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U.N. Security Council Unanimously Passes Anti-Terrorism Resolution

The U.N. Security Council on Wednesday unanimously approved a historic resolution aimed at ending the flow of foreign extremists to the world's conflicts. President Obama thanked the council but warned that "a resolution alone will not be enough." Julie Jacobson/AP hide caption

toggle caption Julie Jacobson/AP

The U.N. Security Council on Wednesday unanimously approved a historic resolution aimed at ending the flow of foreign extremists to the world's conflicts. President Obama thanked the council but warned that "a resolution alone will not be enough."

Julie Jacobson/AP

In a vote presided over by President Obama, the U.N. Security Council has unanimously approved a historic resolution aimed at stopping the flow of foreign extremists to battlefields around the world.

Resolution 2178, which criminalizes traveling abroad to fight for extremist organizations as well as the recruiting for or funding of such groups, was adopted by all 15 members of the Security Council. According to Reuters: "It generally targets fighters traveling to conflicts anywhere in the world. It does not mandate military force to tackle the foreign fighter issue."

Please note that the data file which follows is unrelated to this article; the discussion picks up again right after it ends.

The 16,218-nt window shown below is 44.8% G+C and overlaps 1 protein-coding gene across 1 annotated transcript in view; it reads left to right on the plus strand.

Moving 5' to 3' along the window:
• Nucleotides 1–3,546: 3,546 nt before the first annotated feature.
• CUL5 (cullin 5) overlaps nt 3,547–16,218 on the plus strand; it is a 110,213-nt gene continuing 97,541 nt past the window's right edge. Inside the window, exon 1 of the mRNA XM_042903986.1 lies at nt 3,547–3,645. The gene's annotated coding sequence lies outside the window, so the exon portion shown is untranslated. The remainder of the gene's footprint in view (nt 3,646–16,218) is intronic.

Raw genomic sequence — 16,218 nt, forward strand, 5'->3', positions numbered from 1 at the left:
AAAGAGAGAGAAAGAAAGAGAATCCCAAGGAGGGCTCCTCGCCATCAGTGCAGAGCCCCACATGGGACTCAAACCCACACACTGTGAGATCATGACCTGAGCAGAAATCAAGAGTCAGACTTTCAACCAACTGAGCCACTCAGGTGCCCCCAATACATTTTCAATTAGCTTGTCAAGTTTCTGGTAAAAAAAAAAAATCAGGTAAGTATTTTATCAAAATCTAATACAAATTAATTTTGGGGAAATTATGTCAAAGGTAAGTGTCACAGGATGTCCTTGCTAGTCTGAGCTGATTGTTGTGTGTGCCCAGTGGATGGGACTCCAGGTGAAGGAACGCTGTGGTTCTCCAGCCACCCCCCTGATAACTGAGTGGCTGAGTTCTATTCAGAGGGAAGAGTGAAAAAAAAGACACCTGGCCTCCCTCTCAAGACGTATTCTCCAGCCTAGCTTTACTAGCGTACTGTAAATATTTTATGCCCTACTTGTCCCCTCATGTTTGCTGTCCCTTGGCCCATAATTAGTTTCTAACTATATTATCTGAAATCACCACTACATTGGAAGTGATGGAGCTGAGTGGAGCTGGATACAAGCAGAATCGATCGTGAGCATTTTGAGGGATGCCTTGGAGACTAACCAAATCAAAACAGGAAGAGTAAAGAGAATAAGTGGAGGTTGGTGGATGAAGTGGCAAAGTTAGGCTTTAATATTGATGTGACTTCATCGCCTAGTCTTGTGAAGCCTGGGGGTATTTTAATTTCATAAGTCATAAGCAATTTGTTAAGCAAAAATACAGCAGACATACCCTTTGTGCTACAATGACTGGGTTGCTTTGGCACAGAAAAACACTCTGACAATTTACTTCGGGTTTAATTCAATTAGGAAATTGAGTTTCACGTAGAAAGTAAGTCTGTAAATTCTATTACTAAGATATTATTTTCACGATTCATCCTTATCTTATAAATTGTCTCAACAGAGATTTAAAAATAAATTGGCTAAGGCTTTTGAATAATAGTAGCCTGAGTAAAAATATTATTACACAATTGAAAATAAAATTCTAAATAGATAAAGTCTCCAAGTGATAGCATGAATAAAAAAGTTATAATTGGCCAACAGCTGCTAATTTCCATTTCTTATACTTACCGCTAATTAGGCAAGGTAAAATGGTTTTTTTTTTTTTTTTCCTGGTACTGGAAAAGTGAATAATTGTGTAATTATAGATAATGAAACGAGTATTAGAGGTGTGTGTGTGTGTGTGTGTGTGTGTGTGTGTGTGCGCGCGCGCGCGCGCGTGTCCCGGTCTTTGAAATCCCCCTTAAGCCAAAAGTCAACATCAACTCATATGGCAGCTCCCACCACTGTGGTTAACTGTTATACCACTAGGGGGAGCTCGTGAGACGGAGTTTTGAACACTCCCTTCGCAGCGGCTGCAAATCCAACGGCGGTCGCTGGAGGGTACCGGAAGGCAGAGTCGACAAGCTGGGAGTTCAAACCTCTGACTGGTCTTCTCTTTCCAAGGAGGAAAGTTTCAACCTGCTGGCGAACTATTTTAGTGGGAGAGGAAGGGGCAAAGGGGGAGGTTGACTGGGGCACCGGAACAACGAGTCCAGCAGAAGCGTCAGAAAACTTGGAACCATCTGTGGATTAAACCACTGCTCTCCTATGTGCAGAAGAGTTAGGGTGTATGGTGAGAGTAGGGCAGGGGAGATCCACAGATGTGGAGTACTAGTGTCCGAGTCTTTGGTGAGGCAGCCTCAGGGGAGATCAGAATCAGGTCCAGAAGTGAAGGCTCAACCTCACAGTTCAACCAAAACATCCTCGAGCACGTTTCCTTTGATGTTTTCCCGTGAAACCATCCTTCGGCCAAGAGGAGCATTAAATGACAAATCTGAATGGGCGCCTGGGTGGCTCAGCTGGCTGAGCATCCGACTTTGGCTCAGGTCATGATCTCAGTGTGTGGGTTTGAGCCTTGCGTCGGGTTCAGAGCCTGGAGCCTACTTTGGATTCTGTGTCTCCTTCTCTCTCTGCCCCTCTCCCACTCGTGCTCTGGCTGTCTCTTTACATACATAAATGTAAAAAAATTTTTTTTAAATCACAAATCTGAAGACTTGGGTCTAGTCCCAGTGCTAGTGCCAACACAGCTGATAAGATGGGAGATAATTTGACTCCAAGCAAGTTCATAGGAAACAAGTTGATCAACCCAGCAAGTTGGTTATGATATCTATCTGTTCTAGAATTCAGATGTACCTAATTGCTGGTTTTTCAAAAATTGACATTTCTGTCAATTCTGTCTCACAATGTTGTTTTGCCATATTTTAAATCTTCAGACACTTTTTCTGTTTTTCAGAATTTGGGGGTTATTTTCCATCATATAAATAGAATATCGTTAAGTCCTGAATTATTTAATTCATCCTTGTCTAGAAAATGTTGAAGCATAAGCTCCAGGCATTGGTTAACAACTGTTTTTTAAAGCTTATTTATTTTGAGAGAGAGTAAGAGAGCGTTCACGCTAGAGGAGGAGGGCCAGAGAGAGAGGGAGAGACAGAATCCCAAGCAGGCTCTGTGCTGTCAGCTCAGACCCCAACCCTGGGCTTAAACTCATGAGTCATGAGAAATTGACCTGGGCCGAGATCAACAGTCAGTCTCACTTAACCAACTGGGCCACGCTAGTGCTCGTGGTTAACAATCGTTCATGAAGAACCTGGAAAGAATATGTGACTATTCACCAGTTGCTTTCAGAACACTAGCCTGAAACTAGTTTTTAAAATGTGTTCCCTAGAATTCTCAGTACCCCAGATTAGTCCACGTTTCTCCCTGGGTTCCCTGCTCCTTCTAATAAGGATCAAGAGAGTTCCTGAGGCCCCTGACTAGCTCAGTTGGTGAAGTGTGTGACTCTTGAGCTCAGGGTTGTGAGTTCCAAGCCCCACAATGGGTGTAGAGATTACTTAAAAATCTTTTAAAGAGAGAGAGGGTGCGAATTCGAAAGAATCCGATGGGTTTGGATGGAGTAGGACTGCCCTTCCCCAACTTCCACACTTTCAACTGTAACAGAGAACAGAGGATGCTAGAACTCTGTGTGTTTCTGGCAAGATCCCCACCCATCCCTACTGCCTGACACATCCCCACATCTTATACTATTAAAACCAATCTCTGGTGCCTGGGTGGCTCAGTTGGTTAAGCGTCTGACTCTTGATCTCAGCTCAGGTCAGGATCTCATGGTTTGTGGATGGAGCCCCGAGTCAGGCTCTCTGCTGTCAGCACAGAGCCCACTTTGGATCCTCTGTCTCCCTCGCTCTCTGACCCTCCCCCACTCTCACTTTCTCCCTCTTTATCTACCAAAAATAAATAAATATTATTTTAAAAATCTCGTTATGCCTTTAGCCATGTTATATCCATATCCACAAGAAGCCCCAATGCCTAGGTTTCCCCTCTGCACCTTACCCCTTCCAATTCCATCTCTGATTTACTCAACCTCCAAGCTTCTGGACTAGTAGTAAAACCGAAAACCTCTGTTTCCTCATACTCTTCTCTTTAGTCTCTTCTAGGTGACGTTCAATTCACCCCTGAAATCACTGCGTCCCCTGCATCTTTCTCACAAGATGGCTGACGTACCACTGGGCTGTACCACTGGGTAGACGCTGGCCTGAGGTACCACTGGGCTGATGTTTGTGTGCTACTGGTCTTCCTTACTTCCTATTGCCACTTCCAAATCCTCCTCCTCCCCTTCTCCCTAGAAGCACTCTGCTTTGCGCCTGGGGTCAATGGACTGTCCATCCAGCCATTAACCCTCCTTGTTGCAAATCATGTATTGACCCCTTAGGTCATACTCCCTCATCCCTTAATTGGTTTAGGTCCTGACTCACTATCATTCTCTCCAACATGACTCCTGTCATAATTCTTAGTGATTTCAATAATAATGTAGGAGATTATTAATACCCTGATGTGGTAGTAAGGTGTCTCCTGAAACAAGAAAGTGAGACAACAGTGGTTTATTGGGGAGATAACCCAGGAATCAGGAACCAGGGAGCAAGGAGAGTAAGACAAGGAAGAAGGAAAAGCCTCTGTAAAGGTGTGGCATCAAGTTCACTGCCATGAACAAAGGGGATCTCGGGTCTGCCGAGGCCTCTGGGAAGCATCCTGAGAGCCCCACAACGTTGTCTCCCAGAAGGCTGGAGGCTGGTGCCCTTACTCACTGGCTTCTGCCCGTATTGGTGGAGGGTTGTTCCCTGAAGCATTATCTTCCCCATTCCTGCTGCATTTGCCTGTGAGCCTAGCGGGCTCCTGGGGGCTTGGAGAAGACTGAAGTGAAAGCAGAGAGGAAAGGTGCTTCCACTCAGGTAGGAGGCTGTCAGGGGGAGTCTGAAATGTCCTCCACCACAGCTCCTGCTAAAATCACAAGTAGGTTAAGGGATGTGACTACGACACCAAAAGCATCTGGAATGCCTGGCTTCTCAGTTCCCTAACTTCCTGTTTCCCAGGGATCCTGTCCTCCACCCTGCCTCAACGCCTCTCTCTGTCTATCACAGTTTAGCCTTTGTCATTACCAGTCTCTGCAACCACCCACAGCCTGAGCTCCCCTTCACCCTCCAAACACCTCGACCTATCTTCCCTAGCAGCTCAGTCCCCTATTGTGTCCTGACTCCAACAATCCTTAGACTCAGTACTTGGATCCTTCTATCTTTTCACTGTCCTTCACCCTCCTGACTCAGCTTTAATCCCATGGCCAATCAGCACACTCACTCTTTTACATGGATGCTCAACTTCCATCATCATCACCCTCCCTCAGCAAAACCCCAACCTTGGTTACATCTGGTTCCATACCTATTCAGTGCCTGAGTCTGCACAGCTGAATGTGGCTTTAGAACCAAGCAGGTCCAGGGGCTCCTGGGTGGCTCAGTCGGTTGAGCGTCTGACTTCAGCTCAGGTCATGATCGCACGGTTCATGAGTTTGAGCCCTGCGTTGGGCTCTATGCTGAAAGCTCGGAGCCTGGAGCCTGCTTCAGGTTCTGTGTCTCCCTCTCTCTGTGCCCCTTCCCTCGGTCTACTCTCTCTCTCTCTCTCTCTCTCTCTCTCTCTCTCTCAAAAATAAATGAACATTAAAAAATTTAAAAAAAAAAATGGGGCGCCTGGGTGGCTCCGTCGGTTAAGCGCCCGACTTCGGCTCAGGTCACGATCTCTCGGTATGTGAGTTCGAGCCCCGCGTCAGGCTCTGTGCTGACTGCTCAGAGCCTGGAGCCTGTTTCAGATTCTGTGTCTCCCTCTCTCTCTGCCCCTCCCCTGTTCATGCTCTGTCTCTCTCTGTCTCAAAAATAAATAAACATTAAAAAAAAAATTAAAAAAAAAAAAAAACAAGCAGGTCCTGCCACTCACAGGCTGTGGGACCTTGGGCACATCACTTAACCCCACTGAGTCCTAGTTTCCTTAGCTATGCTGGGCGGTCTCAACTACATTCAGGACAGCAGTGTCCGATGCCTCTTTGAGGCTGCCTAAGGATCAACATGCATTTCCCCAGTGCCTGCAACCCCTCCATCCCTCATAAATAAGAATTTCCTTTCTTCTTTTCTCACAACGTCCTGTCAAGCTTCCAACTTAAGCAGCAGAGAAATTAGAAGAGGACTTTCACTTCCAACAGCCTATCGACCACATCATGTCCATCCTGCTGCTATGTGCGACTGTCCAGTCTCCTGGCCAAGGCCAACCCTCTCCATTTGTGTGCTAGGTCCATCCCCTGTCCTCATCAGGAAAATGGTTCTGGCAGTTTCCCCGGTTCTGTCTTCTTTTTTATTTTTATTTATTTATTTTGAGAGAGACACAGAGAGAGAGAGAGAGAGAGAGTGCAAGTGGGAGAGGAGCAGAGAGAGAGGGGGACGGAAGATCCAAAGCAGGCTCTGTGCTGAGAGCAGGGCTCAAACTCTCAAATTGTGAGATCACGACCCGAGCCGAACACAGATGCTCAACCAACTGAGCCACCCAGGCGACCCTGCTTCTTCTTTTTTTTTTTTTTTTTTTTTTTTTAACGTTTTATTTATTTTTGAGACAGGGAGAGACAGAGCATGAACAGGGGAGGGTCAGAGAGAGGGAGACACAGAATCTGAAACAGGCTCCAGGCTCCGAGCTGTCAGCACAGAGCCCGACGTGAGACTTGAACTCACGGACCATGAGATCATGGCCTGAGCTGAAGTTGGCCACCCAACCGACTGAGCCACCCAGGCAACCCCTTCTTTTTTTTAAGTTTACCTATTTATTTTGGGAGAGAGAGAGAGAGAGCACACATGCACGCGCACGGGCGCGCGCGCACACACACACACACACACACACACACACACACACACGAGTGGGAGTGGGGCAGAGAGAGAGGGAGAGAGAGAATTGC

The U.N. resolution expresses concern that "foreign terrorist fighters increase the intensity, duration and intractability of conflicts, and also may pose a serious threat to their states of origin, the states they transit, and the states to which they travel."

Obama, who was the first U.S. president to chair a Security Council meeting in 2009, thanked members for approving the historic measure, but warned that "a resolution alone will not be enough." The vote follows an address by the president in which he warned that inaction on extremism and other global threats could pull the world into "an undertow of instability."

"The words spoken here today must be matched and translated into action," Obama said.

The president said 15,000 fighters from 80 nations were thought to have traveled to Syria since the conflict there began.

Reuters says: "The resolution is under Chapter 7 of the U.N. Charter, which makes it legally binding for the 193 U.N. member states and gives the Security Council authority to enforce decisions with economic sanctions or force."

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